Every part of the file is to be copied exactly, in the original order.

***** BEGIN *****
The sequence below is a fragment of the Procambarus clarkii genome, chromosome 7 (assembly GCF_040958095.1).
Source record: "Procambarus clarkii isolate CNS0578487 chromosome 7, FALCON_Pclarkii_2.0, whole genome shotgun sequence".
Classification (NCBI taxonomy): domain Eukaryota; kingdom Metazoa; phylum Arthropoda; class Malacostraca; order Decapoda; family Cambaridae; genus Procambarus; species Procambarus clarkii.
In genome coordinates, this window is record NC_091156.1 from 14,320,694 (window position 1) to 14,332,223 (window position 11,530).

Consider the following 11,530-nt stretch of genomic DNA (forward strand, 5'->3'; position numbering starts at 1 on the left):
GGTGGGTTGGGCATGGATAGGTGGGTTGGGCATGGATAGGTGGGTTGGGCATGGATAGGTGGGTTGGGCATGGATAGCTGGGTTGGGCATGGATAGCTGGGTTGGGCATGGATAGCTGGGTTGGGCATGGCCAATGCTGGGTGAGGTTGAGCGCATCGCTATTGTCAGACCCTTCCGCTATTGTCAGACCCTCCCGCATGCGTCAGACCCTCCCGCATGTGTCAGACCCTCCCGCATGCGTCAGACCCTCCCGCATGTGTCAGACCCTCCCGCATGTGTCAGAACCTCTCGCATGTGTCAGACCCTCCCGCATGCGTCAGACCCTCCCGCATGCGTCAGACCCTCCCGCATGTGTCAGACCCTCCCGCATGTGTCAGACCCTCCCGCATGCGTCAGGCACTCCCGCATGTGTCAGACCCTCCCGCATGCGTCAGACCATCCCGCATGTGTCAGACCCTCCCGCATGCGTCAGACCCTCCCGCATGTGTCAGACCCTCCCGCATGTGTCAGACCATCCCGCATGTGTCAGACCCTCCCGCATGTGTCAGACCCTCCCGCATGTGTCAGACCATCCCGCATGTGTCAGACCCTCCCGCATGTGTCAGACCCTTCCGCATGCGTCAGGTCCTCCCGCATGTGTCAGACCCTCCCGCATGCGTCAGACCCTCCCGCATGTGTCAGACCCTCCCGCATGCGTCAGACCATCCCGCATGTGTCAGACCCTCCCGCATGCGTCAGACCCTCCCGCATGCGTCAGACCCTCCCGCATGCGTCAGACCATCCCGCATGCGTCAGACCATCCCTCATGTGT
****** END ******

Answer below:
The sequence below is a fragment of the Procambarus clarkii genome, chromosome 7 (assembly GCF_040958095.1).
Source record: "Procambarus clarkii isolate CNS0578487 chromosome 7, FALCON_Pclarkii_2.0, whole genome shotgun sequence".
Classification (NCBI taxonomy): domain Eukaryota; kingdom Metazoa; phylum Arthropoda; class Malacostraca; order Decapoda; family Cambaridae; genus Procambarus; species Procambarus clarkii.
In genome coordinates, this window is record NC_091156.1 from 14,320,694 (window position 1) to 14,332,223 (window position 11,530).

Consider the following 11,530-nt stretch of genomic DNA (forward strand, 5'->3'; position numbering starts at 1 on the left):
GGTGGGTTGGGCATGGATAGGTGGGTTGGGCATGGATAGGTGGGTTGGGCATGGATAGGTGGGTTGGGCATGGATAGCTGGGTTGGGCATGGATAGCTGGGTTGGGCATGGATAGCTGGGTTGGGCATGGCCAATGCTGGGTGAGGTTGAGCGCATCGCTATTGTCAGACCCTTCCGCTATTGTCAGACCCTCCCGCATGCGTCAGACCCTCCCGCATGTGTCAGACCCTCCCGCATGCGTCAGACCCTCCCGCATGTGTCAGACCCTCCCGCATGTGTCAGAACCTCTCGCATGTGTCAGACCCTCCCGCATGCGTCAGACCCTCCCGCATGCGTCAGACCCTCCCGCATGTGTCAGACCCTCCCGCATGTGTCAGACCCTCCCGCATGCGTCAGGCACTCCCGCATGTGTCAGACCCTCCCGCATGCGTCAGACCATCCCGCATGTGTCAGACCCTCCCGCATGCGTCAGACCCTCCCGCATGTGTCAGACCCTCCCGCATGTGTCAGACCATCCCGCATGTGTCAGACCCTCCCGCATGTGTCAGACCCTCCCGCATGTGTCAGACCATCCCGCATGTGTCAGACCCTCCCGCATGTGTCAGACCCTTCCGCATGCGTCAGGTCCTCCCGCATGTGTCAGACCCTCCCGCATGCGTCAGACCCTCCCGCATGTGTCAGACCCTCCCGCATGCGTCAGACCATCCCGCATGTGTCAGACCCTCCCGCATGCGTCAGACCCTCCCGCATGCGTCAGACCCTCCCGCATGCGTCAGACCATCCCGCATGCGTCAGACCATCCCTCATGTGT